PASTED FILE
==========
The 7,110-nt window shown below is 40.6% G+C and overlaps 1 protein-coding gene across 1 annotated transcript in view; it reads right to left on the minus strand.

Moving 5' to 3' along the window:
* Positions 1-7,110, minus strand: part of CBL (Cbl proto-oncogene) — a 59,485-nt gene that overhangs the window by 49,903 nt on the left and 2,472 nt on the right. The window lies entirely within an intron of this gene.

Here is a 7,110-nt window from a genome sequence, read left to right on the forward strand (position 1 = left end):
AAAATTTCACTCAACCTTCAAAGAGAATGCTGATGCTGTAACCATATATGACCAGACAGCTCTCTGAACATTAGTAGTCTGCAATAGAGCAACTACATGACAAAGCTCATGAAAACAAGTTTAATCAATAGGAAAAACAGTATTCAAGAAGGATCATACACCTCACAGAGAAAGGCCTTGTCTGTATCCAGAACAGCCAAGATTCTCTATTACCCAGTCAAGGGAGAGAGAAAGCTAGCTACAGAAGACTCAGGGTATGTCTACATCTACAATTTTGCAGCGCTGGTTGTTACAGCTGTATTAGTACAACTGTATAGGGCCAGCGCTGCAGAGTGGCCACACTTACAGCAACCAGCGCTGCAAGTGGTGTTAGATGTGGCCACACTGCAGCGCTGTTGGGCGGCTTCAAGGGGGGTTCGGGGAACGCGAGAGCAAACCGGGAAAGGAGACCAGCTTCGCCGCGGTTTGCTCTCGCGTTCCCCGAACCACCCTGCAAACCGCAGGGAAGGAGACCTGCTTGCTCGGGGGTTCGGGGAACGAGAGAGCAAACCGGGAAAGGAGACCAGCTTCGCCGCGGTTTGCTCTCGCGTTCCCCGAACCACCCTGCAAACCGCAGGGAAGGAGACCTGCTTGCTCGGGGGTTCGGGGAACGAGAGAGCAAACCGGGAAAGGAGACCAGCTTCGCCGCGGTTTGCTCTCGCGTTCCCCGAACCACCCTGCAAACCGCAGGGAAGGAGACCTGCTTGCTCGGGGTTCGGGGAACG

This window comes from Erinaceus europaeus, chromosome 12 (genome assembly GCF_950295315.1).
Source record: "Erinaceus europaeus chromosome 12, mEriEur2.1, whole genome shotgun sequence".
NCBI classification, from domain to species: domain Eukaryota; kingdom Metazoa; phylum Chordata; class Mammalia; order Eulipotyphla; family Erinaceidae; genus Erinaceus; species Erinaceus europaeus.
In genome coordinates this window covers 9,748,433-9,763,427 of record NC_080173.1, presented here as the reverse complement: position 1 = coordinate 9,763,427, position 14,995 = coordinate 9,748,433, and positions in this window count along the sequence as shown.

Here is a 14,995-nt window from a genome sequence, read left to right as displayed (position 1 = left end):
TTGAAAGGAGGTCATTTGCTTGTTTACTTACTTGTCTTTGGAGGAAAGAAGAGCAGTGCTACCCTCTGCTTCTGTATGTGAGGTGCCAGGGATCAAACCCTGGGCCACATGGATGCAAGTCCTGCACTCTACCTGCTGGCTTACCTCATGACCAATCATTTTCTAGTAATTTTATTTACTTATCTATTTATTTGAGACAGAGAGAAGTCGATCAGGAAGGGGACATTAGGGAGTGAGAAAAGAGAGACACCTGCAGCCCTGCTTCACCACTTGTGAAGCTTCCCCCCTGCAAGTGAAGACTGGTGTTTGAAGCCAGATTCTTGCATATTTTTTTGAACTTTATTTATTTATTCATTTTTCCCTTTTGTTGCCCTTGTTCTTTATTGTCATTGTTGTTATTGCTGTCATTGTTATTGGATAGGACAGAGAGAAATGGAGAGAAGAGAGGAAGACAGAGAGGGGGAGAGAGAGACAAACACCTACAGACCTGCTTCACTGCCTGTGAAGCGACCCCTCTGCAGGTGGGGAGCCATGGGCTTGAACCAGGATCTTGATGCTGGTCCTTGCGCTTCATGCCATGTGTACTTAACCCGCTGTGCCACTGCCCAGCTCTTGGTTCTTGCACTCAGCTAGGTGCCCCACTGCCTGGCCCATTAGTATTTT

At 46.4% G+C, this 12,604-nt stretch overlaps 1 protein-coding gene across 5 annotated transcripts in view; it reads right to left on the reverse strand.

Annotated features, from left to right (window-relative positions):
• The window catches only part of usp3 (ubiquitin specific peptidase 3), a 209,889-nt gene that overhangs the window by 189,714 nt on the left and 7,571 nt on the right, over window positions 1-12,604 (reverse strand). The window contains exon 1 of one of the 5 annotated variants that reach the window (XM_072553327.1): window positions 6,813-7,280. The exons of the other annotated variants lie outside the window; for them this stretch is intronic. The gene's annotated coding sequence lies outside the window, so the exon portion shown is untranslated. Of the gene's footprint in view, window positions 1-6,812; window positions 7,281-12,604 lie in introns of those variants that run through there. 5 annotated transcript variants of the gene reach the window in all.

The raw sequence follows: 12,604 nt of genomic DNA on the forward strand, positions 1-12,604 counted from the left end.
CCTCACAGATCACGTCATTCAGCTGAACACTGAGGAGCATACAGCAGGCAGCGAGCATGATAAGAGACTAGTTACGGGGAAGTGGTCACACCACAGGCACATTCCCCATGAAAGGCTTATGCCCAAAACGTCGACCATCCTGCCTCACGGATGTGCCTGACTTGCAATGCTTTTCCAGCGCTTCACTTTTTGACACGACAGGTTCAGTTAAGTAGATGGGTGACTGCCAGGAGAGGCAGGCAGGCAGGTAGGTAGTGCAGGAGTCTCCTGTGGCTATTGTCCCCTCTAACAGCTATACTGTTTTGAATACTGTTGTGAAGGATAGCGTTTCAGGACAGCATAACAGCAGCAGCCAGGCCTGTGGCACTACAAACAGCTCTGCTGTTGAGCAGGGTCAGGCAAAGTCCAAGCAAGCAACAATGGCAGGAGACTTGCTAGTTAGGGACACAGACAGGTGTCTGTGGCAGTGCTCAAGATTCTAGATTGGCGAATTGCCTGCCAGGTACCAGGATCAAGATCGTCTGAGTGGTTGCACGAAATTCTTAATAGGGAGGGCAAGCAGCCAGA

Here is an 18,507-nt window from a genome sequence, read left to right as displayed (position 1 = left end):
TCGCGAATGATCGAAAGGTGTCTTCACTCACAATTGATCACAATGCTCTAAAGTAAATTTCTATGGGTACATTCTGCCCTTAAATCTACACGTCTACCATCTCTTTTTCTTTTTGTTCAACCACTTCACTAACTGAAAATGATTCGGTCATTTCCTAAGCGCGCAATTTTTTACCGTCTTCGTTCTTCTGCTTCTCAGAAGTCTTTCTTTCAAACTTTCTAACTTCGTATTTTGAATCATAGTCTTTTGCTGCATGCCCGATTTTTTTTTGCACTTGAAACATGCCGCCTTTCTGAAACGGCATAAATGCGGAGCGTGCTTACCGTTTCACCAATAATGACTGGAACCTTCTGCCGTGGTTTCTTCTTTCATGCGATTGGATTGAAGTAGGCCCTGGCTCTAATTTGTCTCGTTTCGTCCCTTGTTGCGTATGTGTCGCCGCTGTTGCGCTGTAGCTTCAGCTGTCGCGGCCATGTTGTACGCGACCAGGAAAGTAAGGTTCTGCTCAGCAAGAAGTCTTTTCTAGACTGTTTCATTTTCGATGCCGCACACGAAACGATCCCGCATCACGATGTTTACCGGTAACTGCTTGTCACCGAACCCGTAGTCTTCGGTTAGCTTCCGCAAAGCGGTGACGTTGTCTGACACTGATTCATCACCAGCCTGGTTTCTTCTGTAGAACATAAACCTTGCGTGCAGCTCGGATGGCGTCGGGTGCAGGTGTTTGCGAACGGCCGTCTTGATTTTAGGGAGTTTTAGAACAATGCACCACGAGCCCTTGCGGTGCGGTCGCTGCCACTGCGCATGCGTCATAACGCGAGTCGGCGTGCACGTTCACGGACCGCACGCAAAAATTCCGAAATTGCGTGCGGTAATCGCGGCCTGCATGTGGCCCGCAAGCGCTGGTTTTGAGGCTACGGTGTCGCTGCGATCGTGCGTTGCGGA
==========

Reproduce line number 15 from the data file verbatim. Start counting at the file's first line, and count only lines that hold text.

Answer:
The raw sequence follows: 12,604 nt of genomic DNA on the forward strand, positions 1-12,604 counted from the left end.